After weeks of meetings to promote greater energy sanctions against Moscow, the current Minister of Energy of Ukraine, German Galushchenko (Lviv, 49 years old), warns European leaders that the region has to take radical steps if it really wants to eliminate its addiction to gas Russian before next winter. From his office in kyiv, the international trade specialist assures Five days have warned about the dangers of Russian energy since the time of Angela Merkel. In a video call, Galushchenko points out that in the last month they have received a lot of support in words, but that their country needs stronger measures against the Kremlin.

What is your opinion on the progress of European sanctions?

We are grateful for the sanctions but they are not enough. If you compare them with the amount of money that continues to enter Russia, they really do not represent almost anything. In the first 49 days of war, Europe has sent Russia approximately 37 billion euros, which they are using to finance their war. Now it is even debated that the sanctions start from August…

Do you think that Europe will approve oil sanctions soon?

I expect courage and even greater resolution. That not only the ban on oil be approved but also on Russian gas. We are hopeful that our international allies will take decisive steps towards this in the near future. President Zelensky has said it before, it doesn’t matter if they impose a sixth package or a seventh package, what matters is that the sanctions are effective. Even if they say it will take time to eliminate exports, we accept it. But stop giving money to the Russians!

Why is there so much resistance to implement these measures?

Before the war I had more than three meetings with the former German energy minister, Peter Altmaier. When I warned them that with Nord Stream 2 they were increasing the risk that the Russians would control energy prices and that Gazprom would have a monopoly over Europe, he replied: “And what do you have against the Russians? They are the best partners we have. We trust them.” I replied that we also trusted them before the war in Crimea. Later, he preferred to call it “conflict”. At that moment I understood that the position of the Germans was totally pro-Russian. This was so. That is why it is now difficult to change things. Frankly, I don’t think it’s just a dependency issue. They are smart people. There must be other hidden reasons. I don’t know if it will be politics, money or Russian influence, but there has to be something else. Here we live it and there was a lot of corruption. I cannot imagine that the Russians have offered cheap gas to Europe without gaining influence.

“I don’t know if it will be politics, money or influence, but there must be underlying reasons for the German reluctance to give up Russian gas.”

Has the situation changed with the new German government?

the new minister [Robert Habeck] is more aware of reality, but we need more. Today things are either black or white. You cannot be in the middle as is classically done in politics. Everyone has seen what happened in Bucha, but there are many more places like it where all the laws of war have been violated. For us, if you are not for it, you are against it. We have told them that if they extend until the end of the year the life of the nuclear plants that they plan to close in these months, they can avoid importing up to 9,000 million cubic meters of Russian gas. We have also told them that if they do not want to do so, they can seek to diversify. Now we will see if they are really engaged or just words.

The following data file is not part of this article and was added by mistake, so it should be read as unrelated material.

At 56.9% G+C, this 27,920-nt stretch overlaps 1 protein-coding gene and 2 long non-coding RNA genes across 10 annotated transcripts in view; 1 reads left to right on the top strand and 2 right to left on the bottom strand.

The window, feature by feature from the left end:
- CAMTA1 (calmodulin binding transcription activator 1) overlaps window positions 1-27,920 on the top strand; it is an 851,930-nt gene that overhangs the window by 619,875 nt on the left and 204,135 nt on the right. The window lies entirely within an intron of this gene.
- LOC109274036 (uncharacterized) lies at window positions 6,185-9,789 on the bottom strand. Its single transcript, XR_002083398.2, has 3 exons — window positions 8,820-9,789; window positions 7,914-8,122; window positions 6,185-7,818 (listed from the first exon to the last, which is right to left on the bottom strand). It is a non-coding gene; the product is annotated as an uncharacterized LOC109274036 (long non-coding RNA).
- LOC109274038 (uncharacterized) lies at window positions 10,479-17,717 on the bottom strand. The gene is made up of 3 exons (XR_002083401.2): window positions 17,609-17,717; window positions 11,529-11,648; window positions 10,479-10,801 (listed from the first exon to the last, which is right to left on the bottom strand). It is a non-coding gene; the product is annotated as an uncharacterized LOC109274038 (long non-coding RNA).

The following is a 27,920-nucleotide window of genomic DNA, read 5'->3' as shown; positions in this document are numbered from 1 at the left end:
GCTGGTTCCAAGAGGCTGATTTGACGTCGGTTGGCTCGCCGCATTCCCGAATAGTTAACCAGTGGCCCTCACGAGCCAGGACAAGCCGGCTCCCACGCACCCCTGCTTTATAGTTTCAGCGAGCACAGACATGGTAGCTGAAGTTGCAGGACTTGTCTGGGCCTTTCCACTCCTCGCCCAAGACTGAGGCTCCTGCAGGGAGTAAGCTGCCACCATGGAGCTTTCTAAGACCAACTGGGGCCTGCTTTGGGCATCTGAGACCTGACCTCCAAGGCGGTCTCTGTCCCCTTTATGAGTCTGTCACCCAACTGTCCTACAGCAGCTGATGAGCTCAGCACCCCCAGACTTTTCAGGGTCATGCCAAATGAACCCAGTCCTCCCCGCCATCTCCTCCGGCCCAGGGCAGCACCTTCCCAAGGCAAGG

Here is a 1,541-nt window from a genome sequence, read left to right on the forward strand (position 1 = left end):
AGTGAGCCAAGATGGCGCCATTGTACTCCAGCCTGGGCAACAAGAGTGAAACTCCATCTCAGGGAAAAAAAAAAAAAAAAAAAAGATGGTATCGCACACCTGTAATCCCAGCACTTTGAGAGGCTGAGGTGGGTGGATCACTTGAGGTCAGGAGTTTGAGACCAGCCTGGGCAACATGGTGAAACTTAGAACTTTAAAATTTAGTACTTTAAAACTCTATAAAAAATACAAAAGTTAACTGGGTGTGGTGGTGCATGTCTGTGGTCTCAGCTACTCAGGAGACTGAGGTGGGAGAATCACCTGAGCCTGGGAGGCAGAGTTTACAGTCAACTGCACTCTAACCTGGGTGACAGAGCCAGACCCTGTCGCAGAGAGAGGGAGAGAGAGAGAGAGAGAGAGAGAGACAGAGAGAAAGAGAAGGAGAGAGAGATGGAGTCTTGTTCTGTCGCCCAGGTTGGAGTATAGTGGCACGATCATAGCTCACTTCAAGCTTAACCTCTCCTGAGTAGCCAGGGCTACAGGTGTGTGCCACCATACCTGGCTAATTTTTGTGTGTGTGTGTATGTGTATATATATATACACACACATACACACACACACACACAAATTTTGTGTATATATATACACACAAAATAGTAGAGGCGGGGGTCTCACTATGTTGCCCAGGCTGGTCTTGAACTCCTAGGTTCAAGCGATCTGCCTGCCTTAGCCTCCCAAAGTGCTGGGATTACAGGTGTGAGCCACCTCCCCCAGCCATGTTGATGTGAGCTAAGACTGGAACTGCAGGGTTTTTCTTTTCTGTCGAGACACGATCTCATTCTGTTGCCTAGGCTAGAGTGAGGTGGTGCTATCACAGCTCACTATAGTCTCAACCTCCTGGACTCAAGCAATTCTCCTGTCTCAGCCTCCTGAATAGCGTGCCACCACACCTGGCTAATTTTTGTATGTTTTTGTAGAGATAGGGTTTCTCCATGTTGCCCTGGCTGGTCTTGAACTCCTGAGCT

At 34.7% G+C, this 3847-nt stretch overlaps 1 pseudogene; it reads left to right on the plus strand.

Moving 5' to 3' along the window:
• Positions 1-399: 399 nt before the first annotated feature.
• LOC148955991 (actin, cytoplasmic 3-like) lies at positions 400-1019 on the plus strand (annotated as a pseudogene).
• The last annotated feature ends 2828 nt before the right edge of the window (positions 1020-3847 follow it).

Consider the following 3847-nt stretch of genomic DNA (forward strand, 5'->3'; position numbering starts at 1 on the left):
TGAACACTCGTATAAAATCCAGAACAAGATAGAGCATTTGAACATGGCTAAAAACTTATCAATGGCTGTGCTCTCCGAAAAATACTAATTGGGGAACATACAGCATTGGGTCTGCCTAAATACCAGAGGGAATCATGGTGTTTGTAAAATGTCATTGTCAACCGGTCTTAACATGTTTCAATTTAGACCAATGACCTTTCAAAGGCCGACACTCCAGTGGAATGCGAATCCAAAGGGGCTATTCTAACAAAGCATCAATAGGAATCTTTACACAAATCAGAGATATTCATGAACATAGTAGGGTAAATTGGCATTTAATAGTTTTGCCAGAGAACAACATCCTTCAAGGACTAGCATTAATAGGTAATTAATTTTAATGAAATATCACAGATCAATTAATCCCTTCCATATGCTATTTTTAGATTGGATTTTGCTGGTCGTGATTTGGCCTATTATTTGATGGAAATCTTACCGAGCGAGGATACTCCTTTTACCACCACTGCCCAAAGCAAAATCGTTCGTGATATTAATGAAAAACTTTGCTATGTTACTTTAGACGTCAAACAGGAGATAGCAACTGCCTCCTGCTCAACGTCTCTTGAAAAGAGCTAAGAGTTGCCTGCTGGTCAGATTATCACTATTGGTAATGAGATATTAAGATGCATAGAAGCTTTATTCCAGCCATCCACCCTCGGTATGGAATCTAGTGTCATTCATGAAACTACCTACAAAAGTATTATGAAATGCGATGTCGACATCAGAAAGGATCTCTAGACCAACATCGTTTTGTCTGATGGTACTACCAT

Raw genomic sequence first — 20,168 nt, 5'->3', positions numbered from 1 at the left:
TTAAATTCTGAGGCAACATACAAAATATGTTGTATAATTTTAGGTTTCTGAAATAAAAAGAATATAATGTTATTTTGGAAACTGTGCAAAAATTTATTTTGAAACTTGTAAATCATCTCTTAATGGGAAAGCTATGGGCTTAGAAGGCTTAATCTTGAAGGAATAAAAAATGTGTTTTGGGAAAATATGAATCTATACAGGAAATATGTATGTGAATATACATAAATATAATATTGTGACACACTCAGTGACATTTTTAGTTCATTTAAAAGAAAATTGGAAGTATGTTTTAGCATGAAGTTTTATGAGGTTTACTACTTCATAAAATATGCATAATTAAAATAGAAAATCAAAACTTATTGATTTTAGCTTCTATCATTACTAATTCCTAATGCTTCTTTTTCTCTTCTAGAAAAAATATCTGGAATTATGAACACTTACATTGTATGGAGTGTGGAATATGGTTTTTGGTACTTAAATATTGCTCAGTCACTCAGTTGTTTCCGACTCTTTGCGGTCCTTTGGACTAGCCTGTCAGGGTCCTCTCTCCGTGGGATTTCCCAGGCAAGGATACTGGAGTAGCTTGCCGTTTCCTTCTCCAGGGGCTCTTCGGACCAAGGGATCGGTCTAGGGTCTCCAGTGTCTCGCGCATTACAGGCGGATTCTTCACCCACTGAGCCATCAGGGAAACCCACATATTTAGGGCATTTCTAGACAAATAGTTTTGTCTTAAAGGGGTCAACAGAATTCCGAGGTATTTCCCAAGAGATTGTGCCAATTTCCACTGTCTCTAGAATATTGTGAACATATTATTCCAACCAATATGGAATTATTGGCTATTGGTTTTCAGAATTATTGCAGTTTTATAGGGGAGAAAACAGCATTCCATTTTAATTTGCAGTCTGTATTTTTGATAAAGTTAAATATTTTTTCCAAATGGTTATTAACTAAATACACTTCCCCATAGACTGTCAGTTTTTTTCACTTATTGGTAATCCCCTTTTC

What role is the private sector playing in this situation?

They will do what they have always done. Oil and gas import companies will continue to import and contract. Although we have received many expressions of solidarity, including from German and Austrian companies, the key decisions have to be made by politicians. Although they are private companies, they are subject to their respective jurisdictions and will comply with what the law orders.

Do you think the risk of a power outage is real?

I don’t think this is going to happen. If they wanted to do it, they would have already done it. Before the war the flows had decreased, but on the first day of the war they increased the volumes to the maximum because they needed money to finance the invasion. Europe paid for it and they continue to do so. Thus the cycle continues. Prices go up and volumes go down. Then the profits are used to continue the war. It’s really amazing.

What will be the role of Ukraine in transporting Russian gas to Europe in the future?

We have always complied with the transportation service. Even during the war we have guaranteed gas shipments, even though we did not buy it. However, if Europe decides to stop buying it, we will stop shipping it. Of course we will have to work on diversification and we will have to import from Qatar or Turkey, or we will have to implement LNG terminals to import from the United States. There are many options to explore, for example also with collective purchases and in this we want to highlight the work of the European Commissioner for Energy, Kadri Simson.

Is Ukrainian or European energy infrastructure at risk?

Our forces have already managed to retake north of kyiv, but the Russians continue to control our main nuclear plants. They have intentionally destroyed critical infrastructure like thermal power plants. They also target oil warehouses. They do it to limit the supply of our army and to harm our agricultural production. The Russian army does not respect anyone. They have even stolen the forks from the houses!

How do you think the situation will continue in the coming weeks?

At the moment there is only a skeleton in the negotiations. Of course we all prefer a ceasefire, but what I can say is that our best negotiator so far has been our military.


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